I was one of the first women to learn how to fight behind enemy lines. I trained with the SAS between 1999 and 2002, at a time when the idea of women on the frontline was total fantasy.
Women with the SAS? A British Muslim woman with the SAS?
There were plenty of raised eyebrows when I walked into the barracks, a skinny girl who looked like she wouldn’t survive a gym session, but my Colonel was a visionary; he realised that one day the British Army would have to change to reflect our society, and he allowed a group of twelve women the opportunity.
There was no benchmark – he simply wanted to see what we were capable of. Two of us survived the rigours of “Female Selection” but sadly, a week before I was due to receive my “sandy beret” – the trademark of the SAS uniform – the experiment was canned, my Colonel retired, and no one ever spoke of it again.
I was angry. I’d put myself through the toughest mental, emotional and physical challenges known to man – for nothing. I'd go home blistered and bruised and have to wear trainers under my shalwar kameez so my parents couldn’t see my blackened toenails. And I almost died twice – nearly falling off a cliff, and being submerged underwater unable to get the heavy pack off my back. Still, no complaints and I’m now rather handy with a machine gun.
The Army simply wasn’t ready for women then. But, the day finally arrived – Friday 8 July 2016. The day that my Colonel knew was coming. The day the Government lifted the ban on women in combat roles in the British Army.
Before I joined the Army, if I'd heard the news about lifting the ban on women on the frontline, I may have been one of those feminists punching the air with my fist saying: “Yes – frontline for women – equal rights”... and had no idea what it encompassed.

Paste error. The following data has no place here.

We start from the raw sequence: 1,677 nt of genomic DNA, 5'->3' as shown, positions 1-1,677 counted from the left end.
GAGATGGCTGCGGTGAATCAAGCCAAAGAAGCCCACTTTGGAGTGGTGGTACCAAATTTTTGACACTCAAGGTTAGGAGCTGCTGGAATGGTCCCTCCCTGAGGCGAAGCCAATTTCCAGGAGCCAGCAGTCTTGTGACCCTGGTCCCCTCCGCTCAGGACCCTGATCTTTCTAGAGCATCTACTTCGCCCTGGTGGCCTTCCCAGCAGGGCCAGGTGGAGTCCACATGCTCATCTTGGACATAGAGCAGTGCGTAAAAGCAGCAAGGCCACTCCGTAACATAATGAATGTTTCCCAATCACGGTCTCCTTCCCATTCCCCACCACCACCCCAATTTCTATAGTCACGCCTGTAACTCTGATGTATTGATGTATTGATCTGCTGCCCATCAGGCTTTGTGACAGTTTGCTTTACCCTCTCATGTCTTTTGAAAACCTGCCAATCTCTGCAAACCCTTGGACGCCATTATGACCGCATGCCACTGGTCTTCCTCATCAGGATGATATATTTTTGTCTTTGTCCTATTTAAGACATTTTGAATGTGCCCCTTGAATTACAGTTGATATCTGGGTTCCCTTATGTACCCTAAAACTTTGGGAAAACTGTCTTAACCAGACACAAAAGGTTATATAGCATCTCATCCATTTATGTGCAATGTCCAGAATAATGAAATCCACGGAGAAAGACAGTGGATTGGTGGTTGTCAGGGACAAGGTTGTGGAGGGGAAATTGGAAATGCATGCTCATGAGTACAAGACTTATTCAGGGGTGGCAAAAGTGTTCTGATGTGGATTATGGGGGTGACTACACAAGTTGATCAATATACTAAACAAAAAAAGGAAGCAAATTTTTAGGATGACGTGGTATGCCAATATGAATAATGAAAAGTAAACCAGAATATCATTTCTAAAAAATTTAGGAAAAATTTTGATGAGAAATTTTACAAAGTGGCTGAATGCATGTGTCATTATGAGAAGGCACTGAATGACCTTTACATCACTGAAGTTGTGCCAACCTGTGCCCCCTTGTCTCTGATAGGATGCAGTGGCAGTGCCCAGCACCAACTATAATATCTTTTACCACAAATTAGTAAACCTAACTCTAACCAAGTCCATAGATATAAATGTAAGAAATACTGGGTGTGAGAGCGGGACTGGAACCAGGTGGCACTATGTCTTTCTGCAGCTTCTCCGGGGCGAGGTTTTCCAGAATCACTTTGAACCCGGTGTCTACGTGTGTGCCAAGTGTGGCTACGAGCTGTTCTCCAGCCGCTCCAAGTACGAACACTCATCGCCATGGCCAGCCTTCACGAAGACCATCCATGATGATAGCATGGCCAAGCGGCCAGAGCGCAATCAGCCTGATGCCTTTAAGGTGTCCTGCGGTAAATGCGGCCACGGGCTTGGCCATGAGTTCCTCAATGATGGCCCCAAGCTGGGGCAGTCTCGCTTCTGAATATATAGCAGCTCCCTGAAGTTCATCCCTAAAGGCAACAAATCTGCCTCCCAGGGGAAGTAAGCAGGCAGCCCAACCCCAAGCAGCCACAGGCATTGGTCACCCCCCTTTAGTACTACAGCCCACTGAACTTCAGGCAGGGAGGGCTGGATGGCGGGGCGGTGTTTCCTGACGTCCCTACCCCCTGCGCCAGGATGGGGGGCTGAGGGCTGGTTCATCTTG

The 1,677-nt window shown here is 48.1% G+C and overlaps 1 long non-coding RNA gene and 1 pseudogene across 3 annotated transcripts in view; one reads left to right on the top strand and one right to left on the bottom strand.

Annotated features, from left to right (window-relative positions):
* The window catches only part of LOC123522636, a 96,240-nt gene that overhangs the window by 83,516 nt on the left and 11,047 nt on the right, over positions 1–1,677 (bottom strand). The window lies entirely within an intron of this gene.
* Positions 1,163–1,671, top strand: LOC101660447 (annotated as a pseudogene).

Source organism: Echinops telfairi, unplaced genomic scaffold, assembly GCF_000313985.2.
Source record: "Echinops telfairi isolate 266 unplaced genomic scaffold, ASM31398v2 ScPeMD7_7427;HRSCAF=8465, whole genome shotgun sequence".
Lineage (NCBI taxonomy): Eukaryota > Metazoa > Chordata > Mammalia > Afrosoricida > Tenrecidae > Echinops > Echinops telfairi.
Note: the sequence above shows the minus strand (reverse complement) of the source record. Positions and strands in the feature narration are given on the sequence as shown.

But having been in the Army and trained with men, can women do the job that is required? I certainly think so. Don’t get me wrong; I completely understand why men have always been put on the frontline. Biologically, something happens to men, call it testosterone or whatever, when they are put under threat. Within seconds a powerful burst of aggression kicks in and they become a pack of wolves.
I experienced this during training. I also realised that whilst women can get to this level of aggression, it doesn't come as quickly or as naturally as it does with men. And of course, seconds and minutes lost in the field can be life or death. Any delay is simply a risk you can’t take.
Having said that, I still think it’s right that women should have the opportunity to train for frontline roles. So long as we do not lower the high standards to let women pass. Women in combat should not be a “tick box” exercise for the government nor should they become a circus for the media.
The last thing our nation needs right now is women coming home in body bags.
Lifting the ban is a great opportunity for integrating women with men in the Army and helping to abolish the inequality the Army has experienced. I'm excited and proud to have helped pave the way. Allowing women access to these roles can only serve to make our military establishment more dynamic.
Azi Ahmed is the author of Worlds Apart: Muslim Girl with the SAS
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